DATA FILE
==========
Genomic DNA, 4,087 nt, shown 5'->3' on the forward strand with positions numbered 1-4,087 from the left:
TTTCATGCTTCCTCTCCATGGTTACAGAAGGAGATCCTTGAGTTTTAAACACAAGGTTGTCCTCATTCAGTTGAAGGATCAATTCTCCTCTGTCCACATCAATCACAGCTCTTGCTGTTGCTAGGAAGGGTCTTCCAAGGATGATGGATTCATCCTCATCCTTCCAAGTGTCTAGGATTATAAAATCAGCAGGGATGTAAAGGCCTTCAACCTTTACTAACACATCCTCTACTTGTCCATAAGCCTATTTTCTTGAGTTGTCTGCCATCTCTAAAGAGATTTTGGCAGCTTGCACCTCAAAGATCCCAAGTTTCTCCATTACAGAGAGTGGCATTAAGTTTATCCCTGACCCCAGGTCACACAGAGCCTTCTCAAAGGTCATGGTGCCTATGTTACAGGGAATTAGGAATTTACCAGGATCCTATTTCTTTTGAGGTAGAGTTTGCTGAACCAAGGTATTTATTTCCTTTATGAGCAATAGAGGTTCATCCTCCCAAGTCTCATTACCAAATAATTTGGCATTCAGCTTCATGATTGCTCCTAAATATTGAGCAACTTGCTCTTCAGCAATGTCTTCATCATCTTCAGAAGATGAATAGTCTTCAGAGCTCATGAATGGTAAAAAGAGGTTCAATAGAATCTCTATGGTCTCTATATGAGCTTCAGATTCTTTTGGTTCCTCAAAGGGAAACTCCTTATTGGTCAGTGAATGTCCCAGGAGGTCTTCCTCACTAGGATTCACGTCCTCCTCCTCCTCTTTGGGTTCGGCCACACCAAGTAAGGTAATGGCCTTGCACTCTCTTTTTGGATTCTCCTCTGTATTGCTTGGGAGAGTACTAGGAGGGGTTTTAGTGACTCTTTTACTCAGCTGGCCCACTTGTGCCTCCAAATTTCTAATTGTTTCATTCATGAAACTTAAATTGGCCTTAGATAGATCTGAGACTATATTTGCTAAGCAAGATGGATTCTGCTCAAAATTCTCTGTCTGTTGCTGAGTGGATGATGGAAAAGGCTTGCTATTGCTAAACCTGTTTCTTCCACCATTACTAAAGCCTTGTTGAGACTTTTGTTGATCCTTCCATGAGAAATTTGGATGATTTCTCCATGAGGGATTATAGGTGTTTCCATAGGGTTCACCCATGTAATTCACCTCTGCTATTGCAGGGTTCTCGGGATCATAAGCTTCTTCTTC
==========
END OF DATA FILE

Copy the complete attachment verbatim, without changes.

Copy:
Genomic DNA, 4,087 nt, shown 5'->3' on the forward strand with positions numbered 1-4,087 from the left:
TTTCATGCTTCCTCTCCATGGTTACAGAAGGAGATCCTTGAGTTTTAAACACAAGGTTGTCCTCATTCAGTTGAAGGATCAATTCTCCTCTGTCCACATCAATCACAGCTCTTGCTGTTGCTAGGAAGGGTCTTCCAAGGATGATGGATTCATCCTCATCCTTCCAAGTGTCTAGGATTATAAAATCAGCAGGGATGTAAAGGCCTTCAACCTTTACTAACACATCCTCTACTTGTCCATAAGCCTATTTTCTTGAGTTGTCTGCCATCTCTAAAGAGATTTTGGCAGCTTGCACCTCAAAGATCCCAAGTTTCTCCATTACAGAGAGTGGCATTAAGTTTATCCCTGACCCCAGGTCACACAGAGCCTTCTCAAAGGTCATGGTGCCTATGTTACAGGGAATTAGGAATTTACCAGGATCCTATTTCTTTTGAGGTAGAGTTTGCTGAACCAAGGTATTTATTTCCTTTATGAGCAATAGAGGTTCATCCTCCCAAGTCTCATTACCAAATAATTTGGCATTCAGCTTCATGATTGCTCCTAAATATTGAGCAACTTGCTCTTCAGCAATGTCTTCATCATCTTCAGAAGATGAATAGTCTTCAGAGCTCATGAATGGTAAAAAGAGGTTCAATAGAATCTCTATGGTCTCTATATGAGCTTCAGATTCTTTTGGTTCCTCAAAGGGAAACTCCTTATTGGTCAGTGAATGTCCCAGGAGGTCTTCCTCACTAGGATTCACGTCCTCCTCCTCCTCTTTGGGTTCGGCCACACCAAGTAAGGTAATGGCCTTGCACTCTCTTTTTGGATTCTCCTCTGTATTGCTTGGGAGAGTACTAGGAGGGGTTTTAGTGACTCTTTTACTCAGCTGGCCCACTTGTGCCTCCAAATTTCTAATTGTTTCATTCATGAAACTTAAATTGGCCTTAGATAGATCTGAGACTATATTTGCTAAGCAAGATGGATTCTGCTCAAAATTCTCTGTCTGTTGCTGAGTGGATGATGGAAAAGGCTTGCTATTGCTAAACCTGTTTCTTCCACCATTACTAAAGCCTTGTTGAGACTTTTGTTGATCCTTCCATGAGAAATTTGGATGATTTCTCCATGAGGGATTATAGGTGTTTCCATAGGGTTCACCCATGTAATTCACCTCTGCTATTGCAGGGTTCTCGGGATCATAAGCTTCTTCTTC